Beecoming

Human Bee Pollinator #1

Albert Einstein once (allegedly) said: “If bees disappear from our world, man will have only four years left”. Over the last few years, beekeepers have observed an enormous decrease in the bee population. In 2008, over 80% of industrial bee pollinators in USA and over 40% in Europe died because of the neonecotide used in pesticides.

Bees pollinate over 130 different kinds of flowers, which eventually turn into fruits, vegetables or foliage for animals. The road of the fruit from a tree to a mans table is helped along with a visit from this little hardworking insect.

The problem of bees dying does not effect the organic beekeepers that pollinate organic farms. Unfortunately, those farms and beekeepers are in the minority. For them, there is another problem which originates from climate change. With the increase of pollution and changes in temperature, the seasons of flower blossom changes. Sometimes the time that a certain flower blossoms does not correspond with the time that bees are awake from their winter hibernation. Flowers which are not pollinated will not give any fruit.

In our scenario, we imagine that in the next future we could run out of the bees and in order to survive we will have to become “human bees”, collecting pollen and spreading it among the flowers. People would become new “bee” workers and also exchange pollen between themselves to improve the genetic exchange that former bees used to do before naturally.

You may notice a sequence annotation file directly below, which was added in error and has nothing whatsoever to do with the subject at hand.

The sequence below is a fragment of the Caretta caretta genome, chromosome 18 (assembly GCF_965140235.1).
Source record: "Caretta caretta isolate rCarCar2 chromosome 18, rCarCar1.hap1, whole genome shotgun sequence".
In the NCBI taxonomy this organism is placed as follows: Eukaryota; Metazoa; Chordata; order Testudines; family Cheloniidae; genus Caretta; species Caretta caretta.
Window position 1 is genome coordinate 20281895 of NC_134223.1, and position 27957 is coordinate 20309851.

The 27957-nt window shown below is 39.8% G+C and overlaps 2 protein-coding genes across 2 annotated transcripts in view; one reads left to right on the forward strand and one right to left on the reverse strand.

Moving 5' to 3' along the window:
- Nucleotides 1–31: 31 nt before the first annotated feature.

Project Beecoming – Human Bee Pollinator consists of the uniform for the HBP units. The uniform is a set of a dungarees with HSP tag identification and a working apron with 3 different pockets where pollen brushes are placed. The human bee pollinators will take out the brushes to collect pollen from the flowers and store it in the pocket. To pollinate another plant with a pollen previously collected, the human bee pollinator will extract a brush and swab it on the new flower.

Thanks to the wrist component of the uniform containing an RFID reader, the human bee pollinator could match the best pollen for each plant by scanning first the plant and then the pollen pocket. A green or red light will appear on the wrist component display to communicates which pollen is better to use in each case.

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